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Mimi and Toutou's Big Adventure: The Bizarre Battle of Lake Tanganyika
The source story for The African Queen (both the Bogart/Hepburn movie and the C.S. Forester novel) rivals its offspring for "mad dogs and Englishmen" eccentricity. During World War I, Geoffrey Spicer, a disgraced British officer, transported two gunboats across half of Africa to Lake Tanganyika to challenge the German Navy. Like the obsessed Fitzcarraldo in Werner Herzog's movie, Spicer and company (whose ranks boasted a pet monkey named Josephine) dragged the pieces of the Mimi and the Toutou over some fearsome terrain—like "swamps which actually move about," Spicer wrote. Despite a lack of tactical skills (even his semaphore signals were indecipherable), Spicer managed to sink a German ship, then immediately spiraled into a funk, reverting to relative obscurity until re-emerging, highly disguised, as Charlie Allnut. Foden's prose, with a nod to Evelyn Waugh, is appropriately dry in its accounting of the wilder improbabilites of this too-true-to-believe war story. (By Giles Foden; Alfred A. Knopf; 250 pages; $24 cloth)

The Tattoo Artist
Jill Ciment's new novel covers a lot ground—geographical, temporal and epidermal—in a hurry. After a few years of avant-garde painting and political agitating in New York in the 1920s, Sara and her Boho lover, Philip, embark on a hunt for primitive masks and end up stranded on a Polynesian island. Blamed for the death of a tribal elder's child, the couple are punished with elaborate and painful tattoos. After Philip is shot by Japanese soldiers, Sara channels her artistic impulses into an skin-inked record of her whole life, until, 30 years later, she is returned to a world she can no longer fathom. Ciment's highly condensed, poetic style works tattooing as a metaphor for the creative process and the history of modernist art until it draws blood: "The greatness of the tattoo artist lies in her ability to gauge the degree to which she can push her art before the art kills the canvas." At times, though, Ciment's images clunk like cocoanuts on the head: a young woman's "bare breasts were so huge and projectile, they came at us like hurled footballs." (By Jill Ciment; Pantheon Books; 207 pages; $23 paper)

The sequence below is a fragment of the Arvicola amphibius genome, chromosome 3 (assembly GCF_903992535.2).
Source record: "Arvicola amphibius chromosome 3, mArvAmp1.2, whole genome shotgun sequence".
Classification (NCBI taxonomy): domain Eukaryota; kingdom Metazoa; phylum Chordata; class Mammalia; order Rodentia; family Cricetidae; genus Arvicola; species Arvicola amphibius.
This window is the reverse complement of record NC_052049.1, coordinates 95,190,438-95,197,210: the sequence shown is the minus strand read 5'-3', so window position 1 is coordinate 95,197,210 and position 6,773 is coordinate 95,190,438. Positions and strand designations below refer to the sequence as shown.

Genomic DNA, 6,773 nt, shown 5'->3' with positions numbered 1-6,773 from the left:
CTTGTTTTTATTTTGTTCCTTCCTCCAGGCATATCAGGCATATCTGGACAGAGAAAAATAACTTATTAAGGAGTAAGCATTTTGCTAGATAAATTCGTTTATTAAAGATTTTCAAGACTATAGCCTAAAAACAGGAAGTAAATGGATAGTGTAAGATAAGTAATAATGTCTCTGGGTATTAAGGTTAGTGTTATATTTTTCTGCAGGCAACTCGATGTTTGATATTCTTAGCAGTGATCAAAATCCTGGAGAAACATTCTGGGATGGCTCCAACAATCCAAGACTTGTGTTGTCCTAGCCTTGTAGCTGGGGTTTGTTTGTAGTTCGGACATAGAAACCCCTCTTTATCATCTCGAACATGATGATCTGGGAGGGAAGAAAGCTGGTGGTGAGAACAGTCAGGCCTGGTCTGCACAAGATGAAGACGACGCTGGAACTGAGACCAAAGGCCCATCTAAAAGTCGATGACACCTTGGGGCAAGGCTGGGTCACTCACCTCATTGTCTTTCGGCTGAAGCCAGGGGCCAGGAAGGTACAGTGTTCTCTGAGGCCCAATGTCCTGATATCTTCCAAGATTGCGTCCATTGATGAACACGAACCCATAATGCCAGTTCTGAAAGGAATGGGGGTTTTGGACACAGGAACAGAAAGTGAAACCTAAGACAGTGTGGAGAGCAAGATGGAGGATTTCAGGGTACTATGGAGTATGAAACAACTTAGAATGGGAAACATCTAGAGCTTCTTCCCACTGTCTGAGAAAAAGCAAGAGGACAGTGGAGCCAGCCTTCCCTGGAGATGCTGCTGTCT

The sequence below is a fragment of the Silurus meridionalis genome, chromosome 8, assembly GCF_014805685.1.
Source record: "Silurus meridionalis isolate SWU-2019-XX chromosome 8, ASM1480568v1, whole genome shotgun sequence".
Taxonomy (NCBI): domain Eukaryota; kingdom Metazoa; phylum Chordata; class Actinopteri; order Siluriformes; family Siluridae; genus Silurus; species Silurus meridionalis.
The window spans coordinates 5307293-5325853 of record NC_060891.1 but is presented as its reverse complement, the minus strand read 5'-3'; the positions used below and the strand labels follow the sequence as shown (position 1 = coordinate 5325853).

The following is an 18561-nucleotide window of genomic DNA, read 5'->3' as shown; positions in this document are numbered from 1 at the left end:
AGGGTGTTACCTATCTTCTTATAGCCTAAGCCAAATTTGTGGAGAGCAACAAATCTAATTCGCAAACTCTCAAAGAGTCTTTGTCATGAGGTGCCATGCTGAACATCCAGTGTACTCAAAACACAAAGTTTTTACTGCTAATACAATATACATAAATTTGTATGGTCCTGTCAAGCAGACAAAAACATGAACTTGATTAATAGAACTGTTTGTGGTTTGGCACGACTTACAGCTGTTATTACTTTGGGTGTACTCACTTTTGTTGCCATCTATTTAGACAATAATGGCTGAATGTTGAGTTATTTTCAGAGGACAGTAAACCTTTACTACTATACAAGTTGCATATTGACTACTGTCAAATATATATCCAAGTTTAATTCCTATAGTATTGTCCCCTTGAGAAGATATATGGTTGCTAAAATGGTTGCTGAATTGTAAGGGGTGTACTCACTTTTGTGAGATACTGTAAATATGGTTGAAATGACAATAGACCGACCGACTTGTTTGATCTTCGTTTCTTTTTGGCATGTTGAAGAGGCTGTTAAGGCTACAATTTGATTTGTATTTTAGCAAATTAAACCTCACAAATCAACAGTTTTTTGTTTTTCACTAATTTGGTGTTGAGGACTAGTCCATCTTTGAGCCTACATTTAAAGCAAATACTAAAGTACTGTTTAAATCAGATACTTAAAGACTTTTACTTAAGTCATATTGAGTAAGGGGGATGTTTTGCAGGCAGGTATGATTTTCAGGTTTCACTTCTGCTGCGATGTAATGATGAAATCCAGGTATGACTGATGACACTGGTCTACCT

Robert Smithson: Spiral Jetty
In 1970, artist Robert Smithson orchestrated the construction of a 1,500-foot-long dike of basalt rock extending into the Great Salt Lake in the shape of a coiled plant tendril on the verge of opening. On the back of the extraordinary piece rests the whole aesthetic argument for the "earth art" movement. Shortly after its creation, Spiral Jetty sank beneath rising waters, becoming a ghost image for three decades, preserved mainly through Smithson's experimental film about his project. Then, starting in 2002, the piece re-emerged as the lake's surface receded. The new Jetty, as recorded in the spectacular photographs in this coffee-table tribute, is caked with crystalline salt deposits that resemble snow drifts. The images, which capture the piece in a variety of perspectives and lighting conditions, emphasize both its ephemeral and its enduring qualities. The volume also includes Smithson's preliminary drawings plus several critical assessments. The best writing, however, comes from the artist himself, in his seminal 1972 essay about the symbolic urges behind the Jetty and in a 1971 article called "A Cinematic Atopia," full of unique insights into the mysteries of film perception. (Edited by Lynne Cooke and Karen Kelly; Dia Art Foundation and UC Press; 208 pages; $39.95 cloth)

—Michael S. Gant

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From the August 31-September 6, 2005 issue of Metro, Silicon Valley's Weekly Newspaper.

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